After Sherman County was
organized and Goodland became the County Seat, the cry went up to have a
cemetery. From The Adviser, July 15, 1886, “The fact that there are over
3,000 persons of all ages now residing in Sherman County demands that
some place be prepared in which to bury the dead. Where there are so
many people, deaths may be expected frequently, and yet there is not a
burial place in the county. It is not advisable to take some step in
this important matter?”
However, it was not until 1893
that the city fathers answered the cry by purchasing 20 acres north of
town in the NE¼ of 18-8-39 for a cemetery. Up until this time, the
unprotected plat had been repeatedly invaded by herds of cattle and
loose horses, so the directors wisely concluded to enclose the grounds
by a good, strong fence.
In 1899, the grounds of the
cemetery in north Goodland which had remained unkempt and allowed to
retrograde were to be groomed, the grass watered, trees planted and
other beautifying improvements made. Enough money had been raised by
popular subscription to put down a well, erect a windmill and tank, and
complete all the improvements. A great deal of credit was due to Mrs. C.
E. Swartz, who was instrumental in raising the necessary money and
getting the people interested in the matter. Additional improvements
were made in 1900 by setting out 100 shade trees.
Head stones for five ex-union
soldier’s graves were received in 1902, by Wallace Filer, quartermaster
of the local G.A. R. post, from the quartermaster’s department of the
United States Army, and they were put in place by a detail of the G.A.R.
Then in 1925, Jennie Copeland, president of the Goodland W.R.C., was
able to obtain headstones for the five remaining unmarked graves of
Civil War soldiers buried in the Goodland cemetery. The stones were
shipped from St. Louis to Mrs. Copeland, who saw that they were erected
over the graves.
Also in 1925, an association was
formed to plan and secure money for the cemetery. A large steel gate for
vehicles and two smaller gates for pedestrians were installed at the
entrances, which added materially to the improvement and appearance of
the cemetery. The gates swung from brick pillars, which also went to
adorn the grounds, and a new steel fence was also built on the east
front of the grounds. The money to defray the expenses of the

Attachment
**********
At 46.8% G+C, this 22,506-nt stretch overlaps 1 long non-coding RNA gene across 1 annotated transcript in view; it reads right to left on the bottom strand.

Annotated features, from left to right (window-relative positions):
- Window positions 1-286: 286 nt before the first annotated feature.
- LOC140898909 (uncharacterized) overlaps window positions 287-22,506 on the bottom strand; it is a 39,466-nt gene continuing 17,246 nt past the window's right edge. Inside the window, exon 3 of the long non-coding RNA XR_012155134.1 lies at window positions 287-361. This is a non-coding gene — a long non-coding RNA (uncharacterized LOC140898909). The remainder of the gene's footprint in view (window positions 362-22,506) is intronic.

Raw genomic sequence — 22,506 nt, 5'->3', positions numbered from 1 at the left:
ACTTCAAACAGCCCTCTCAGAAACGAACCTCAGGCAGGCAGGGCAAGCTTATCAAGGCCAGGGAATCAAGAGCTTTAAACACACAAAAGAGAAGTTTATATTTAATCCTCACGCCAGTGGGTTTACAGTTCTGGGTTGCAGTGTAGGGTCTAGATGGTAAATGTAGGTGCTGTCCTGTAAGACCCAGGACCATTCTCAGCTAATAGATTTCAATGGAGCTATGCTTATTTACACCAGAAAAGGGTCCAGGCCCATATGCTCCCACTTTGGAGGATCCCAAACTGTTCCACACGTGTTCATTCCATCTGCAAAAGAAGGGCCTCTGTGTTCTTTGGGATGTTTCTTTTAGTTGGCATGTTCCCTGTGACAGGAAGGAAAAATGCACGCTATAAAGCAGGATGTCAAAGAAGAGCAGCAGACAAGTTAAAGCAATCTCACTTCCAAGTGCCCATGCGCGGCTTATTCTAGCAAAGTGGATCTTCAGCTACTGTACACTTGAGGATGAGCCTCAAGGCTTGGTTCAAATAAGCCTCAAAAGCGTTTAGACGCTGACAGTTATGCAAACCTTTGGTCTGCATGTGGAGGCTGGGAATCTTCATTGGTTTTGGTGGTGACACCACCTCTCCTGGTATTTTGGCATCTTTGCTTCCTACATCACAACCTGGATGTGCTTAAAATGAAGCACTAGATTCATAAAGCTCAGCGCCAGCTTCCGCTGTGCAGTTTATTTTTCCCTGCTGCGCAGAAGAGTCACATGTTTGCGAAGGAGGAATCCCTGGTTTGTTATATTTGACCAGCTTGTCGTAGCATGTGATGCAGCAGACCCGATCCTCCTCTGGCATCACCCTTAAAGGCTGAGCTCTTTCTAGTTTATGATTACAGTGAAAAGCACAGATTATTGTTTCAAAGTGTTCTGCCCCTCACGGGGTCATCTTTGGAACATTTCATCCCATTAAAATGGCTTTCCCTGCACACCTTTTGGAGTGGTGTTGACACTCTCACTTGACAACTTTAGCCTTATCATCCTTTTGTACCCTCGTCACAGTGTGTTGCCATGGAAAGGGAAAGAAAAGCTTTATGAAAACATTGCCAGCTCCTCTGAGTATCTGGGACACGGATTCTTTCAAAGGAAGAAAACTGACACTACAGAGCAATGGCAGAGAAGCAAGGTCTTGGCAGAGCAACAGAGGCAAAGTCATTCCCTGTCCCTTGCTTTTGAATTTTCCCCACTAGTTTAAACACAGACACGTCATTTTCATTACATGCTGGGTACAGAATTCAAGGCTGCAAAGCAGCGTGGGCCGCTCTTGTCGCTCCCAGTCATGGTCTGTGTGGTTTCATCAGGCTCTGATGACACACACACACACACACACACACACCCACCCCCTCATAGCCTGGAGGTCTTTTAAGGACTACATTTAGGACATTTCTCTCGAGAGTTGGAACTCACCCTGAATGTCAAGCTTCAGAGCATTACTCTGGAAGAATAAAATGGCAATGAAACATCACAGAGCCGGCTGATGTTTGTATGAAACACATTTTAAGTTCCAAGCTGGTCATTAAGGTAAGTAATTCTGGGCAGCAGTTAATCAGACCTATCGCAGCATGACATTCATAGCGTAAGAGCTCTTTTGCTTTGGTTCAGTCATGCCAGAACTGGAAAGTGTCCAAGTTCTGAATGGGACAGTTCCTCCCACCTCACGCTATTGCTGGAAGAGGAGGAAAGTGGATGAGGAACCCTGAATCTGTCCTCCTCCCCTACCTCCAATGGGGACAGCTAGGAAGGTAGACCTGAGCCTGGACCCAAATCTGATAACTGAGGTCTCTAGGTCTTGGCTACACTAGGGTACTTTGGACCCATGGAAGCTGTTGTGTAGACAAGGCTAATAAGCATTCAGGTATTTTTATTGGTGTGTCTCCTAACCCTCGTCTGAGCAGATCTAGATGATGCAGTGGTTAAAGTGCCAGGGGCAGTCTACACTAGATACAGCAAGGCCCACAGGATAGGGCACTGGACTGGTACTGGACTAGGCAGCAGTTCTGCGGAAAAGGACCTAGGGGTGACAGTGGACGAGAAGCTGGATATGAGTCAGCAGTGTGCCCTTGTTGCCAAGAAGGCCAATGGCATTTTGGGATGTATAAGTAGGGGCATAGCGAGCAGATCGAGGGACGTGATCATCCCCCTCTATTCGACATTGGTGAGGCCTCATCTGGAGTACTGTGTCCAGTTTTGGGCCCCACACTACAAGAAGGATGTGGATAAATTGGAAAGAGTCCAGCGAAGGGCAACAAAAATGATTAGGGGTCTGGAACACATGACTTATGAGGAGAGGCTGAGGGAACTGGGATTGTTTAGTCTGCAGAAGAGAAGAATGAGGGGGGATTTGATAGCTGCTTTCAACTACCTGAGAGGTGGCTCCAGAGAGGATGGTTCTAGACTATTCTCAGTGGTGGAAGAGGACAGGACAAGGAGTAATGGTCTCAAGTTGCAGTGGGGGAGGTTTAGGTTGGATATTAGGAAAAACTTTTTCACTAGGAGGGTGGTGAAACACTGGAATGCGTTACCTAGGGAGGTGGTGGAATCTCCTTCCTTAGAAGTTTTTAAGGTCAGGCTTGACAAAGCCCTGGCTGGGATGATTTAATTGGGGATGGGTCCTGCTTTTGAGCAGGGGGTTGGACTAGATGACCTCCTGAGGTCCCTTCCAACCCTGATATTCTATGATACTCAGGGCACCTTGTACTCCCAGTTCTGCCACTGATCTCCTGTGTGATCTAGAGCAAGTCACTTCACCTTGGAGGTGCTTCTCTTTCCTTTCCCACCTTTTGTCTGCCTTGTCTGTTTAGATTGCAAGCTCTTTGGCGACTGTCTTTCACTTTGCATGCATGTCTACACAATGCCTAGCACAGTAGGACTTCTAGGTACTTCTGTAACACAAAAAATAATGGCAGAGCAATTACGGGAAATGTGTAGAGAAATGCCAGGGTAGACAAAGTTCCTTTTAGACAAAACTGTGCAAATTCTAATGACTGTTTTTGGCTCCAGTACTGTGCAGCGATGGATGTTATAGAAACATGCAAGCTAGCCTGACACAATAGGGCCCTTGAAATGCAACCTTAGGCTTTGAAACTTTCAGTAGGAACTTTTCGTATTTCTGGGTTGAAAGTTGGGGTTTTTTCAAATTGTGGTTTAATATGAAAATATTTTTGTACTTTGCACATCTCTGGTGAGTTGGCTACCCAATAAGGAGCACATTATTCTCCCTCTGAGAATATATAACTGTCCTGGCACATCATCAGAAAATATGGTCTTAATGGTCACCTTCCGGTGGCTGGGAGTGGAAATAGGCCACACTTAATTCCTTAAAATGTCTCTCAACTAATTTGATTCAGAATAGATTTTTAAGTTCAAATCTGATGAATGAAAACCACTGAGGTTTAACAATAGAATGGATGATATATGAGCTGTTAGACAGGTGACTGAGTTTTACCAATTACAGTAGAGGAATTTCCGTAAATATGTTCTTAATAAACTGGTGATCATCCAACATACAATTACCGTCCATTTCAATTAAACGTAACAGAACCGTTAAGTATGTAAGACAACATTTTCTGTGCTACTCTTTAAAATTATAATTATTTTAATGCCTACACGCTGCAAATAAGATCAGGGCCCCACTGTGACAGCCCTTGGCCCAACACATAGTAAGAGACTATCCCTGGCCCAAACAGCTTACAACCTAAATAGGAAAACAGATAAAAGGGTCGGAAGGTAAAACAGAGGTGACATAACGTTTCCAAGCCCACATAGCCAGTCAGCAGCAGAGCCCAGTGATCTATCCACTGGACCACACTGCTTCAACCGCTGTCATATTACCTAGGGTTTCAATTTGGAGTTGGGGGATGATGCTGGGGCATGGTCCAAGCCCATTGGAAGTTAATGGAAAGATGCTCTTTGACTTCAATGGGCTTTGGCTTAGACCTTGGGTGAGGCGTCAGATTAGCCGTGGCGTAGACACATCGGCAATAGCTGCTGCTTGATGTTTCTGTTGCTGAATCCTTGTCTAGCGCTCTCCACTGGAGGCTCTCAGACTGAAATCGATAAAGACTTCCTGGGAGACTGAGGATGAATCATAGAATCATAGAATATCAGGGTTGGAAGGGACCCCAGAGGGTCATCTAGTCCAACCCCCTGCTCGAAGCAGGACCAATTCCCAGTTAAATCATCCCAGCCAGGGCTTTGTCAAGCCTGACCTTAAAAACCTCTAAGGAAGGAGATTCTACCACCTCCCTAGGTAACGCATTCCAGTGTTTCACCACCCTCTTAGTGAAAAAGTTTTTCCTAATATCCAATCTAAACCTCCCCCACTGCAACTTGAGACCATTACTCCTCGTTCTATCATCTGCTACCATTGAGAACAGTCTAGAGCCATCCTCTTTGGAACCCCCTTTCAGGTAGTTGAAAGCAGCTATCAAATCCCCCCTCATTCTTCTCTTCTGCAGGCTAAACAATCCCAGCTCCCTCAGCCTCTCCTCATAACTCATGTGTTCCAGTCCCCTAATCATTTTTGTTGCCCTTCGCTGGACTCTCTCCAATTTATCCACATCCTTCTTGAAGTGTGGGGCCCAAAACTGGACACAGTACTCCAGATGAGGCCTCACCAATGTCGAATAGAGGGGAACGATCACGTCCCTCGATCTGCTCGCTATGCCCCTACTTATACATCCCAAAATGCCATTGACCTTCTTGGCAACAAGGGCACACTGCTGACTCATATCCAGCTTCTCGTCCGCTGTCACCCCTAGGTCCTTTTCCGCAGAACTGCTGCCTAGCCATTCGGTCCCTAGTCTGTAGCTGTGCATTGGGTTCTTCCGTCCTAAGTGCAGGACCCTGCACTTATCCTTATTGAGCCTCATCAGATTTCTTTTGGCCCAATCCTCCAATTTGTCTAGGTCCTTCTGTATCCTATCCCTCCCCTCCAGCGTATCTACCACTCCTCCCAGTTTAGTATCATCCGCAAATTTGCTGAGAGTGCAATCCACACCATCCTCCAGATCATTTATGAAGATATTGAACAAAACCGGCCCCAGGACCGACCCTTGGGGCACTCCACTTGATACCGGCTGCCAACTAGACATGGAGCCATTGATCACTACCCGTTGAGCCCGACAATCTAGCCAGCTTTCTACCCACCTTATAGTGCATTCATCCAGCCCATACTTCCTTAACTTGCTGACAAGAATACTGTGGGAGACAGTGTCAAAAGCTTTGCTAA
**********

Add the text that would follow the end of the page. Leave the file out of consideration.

improvements made was once again raised by popular subscription.
In January 1935, the Public Works
division authorized the city to make extensive improvements at the
cemetery. A small chapel was appropriately built and finished so that
small services could be conducted in it, if desired. The building was 18
by 30 feet, of white stucco with red tile roof, built in Spanish style,
and had quite an artistic looking architecture appropriate to the
setting. It was placed near the center of the cemetery and was
The chapel was only one part of
this extensive cemetery improvement. All of the neglected graves were
leveled off and re-sodded; including the entire G.A.R. plot Block 9
(known since 1901 as the Grand Army plot), where headstones and markers
were aligned and reset. Other improvements included: Installing
additional water lines, removal of dead trees, planting of additional
trees, and landscaping of the front of the cemetery. The fence was fixed
to keep rabbits out, in an attempt to prevent damage to young trees, and
roadways throughout the cemetery were graded and surfaced.
In 1949 the cemetery acquired an
additional 300 feet frontage to the south of the main cemetery. With a
depth of 90 feet, the additional space was a must, as within five more
years the existing cemetery would have been entirely full. As soon as it
was possible, the new addition was put in proper order and shrubbery was
A new Cemetery Board formed in
1956 to aid in the improvement of the cemetery. New barrels were placed
throughout the grounds so it would be convenient for the public to
deposit trash. Water lines were extended and a man was hired to bring
the water lines up to date. Long-range plans for the improvement of the